We have chosen to focus on three ballerinas from the past.  Although Alicia Markova is an obvious choice as the first British Giselle, Nadia Nerina and Eva Evdokimova may not seem such obvious choices.  However, these ballerinas all made their mark as Giselle with British ballet companies, and in their different approaches, temperaments and individual dancing styles reflect the richness of opportunity offered by the role.  These three ballerinas can all be seen dancing at least sections of Giselle online or on DVD.

Now, you may already have encountered the ballerina Alicia Markova on British Ballet Now and Then, as she featured in our very first post on The Nutcracker.  In Britain her name became practically synonymous with Giselle, as she was not only the first British ballerina to dance the role, but she continued to dance in this ballet until she was well into her 40s.  In recognition of the importance of this role for career she named her autobiography Giselle and I.  Anton Dolin describes her as “one of the greatest Giselles of all time” (A Portrait of Giselle).  Writing in 2006, the venerable ballet critic Clement Crisp still seemed to her as the standard set for the role, highlighting the “incomparable lightness and clarity in her dancing”, her “effortless” technical achievements and her dramatic “genius” (78).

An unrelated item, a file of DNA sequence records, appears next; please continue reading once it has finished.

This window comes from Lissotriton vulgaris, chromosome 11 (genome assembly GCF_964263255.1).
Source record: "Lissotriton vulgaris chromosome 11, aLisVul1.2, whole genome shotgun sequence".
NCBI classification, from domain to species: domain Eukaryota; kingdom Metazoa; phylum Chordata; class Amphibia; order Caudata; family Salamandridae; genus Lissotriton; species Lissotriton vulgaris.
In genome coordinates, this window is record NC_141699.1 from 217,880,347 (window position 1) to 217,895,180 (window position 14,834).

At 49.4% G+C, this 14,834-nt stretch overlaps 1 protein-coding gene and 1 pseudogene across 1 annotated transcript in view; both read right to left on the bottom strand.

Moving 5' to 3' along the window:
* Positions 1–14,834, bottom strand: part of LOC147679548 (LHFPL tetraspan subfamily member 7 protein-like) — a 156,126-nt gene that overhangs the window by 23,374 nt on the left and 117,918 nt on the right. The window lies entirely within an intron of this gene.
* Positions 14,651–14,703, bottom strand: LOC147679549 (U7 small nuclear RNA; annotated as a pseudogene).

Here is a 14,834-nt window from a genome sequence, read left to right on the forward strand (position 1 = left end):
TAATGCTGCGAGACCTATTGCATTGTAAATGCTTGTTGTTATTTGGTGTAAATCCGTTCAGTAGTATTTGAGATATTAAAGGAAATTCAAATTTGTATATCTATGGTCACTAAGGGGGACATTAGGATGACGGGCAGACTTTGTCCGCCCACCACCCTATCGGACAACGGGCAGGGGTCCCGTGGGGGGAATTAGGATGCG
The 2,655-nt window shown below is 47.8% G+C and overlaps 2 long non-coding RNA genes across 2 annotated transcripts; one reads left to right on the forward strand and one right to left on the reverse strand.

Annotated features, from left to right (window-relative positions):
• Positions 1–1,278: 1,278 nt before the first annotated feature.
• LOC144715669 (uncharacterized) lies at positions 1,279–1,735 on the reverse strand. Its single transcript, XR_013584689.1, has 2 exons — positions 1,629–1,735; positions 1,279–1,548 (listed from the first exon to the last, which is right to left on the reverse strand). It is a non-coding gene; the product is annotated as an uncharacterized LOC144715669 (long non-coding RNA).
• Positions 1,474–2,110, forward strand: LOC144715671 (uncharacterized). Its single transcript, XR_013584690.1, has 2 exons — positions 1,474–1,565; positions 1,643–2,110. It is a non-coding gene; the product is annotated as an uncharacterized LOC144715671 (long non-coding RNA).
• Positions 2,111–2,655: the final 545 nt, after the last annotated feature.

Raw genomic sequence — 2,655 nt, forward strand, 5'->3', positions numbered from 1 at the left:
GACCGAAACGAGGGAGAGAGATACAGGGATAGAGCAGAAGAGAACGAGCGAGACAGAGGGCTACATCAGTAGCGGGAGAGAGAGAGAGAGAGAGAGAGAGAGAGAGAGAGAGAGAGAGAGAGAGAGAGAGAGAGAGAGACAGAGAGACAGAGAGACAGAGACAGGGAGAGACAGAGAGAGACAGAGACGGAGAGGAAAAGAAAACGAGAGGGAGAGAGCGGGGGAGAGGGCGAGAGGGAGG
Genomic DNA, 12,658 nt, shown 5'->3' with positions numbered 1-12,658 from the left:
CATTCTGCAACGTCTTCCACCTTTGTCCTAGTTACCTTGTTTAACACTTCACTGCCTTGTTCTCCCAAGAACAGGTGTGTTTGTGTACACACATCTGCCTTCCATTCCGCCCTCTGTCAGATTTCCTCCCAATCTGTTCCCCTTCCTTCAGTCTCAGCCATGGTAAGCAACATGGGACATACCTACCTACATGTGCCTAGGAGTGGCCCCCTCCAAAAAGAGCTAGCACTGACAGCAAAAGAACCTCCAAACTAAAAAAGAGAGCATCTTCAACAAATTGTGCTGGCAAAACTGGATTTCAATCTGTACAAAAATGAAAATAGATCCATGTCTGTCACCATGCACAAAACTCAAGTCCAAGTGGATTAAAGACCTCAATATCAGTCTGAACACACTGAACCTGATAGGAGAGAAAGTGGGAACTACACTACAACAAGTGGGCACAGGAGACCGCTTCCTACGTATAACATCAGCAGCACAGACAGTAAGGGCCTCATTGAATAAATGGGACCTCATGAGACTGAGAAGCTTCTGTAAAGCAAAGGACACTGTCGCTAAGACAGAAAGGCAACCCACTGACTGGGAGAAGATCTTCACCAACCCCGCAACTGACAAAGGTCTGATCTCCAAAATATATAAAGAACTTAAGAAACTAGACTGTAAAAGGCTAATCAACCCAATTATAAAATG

Like Markova, Evdokimova was known for the otherworldliness that she conveyed in her dancing – she was one of those dancers who seemed to inhabit the ether by nature.  You may not be as familiar with this ballerina as with Markova or Nerina.  Evdokimova was an important ballerina in the 1970s and 1980s with London Festival Ballet.  Although half American and half Bulgarian, and trained in Copenhagen and St. Petersburg as well as in London, it was her idea to change the name of London Festival Ballet to English National Ballet in order to acknowledge the importance of the Company in bringing ballet to different regions of Britain at affordable prices. 

While Markova and Evdokimova were both known for the ethereal quality of their dancing, their ethereality was in no way identical.  Markova was tiny, quick and apparently weightless, like thistledown.  The lissom, willowy Evdokomova portrayed supernatural qualities perhaps more through her seemingly boneless body that appeared to glide through the air with no effort and without ever stopping.  Ballet writer Richard Austin encapsulates this continuity of movement when he refers to the “magical unfolding” of her arabesque (75), or her arms rippling like water (25). Even in Act 1 she appeared to belong more to another world than to the everyday reality of village life, her performance being imbued with “spiritual beauty” (Austin 50).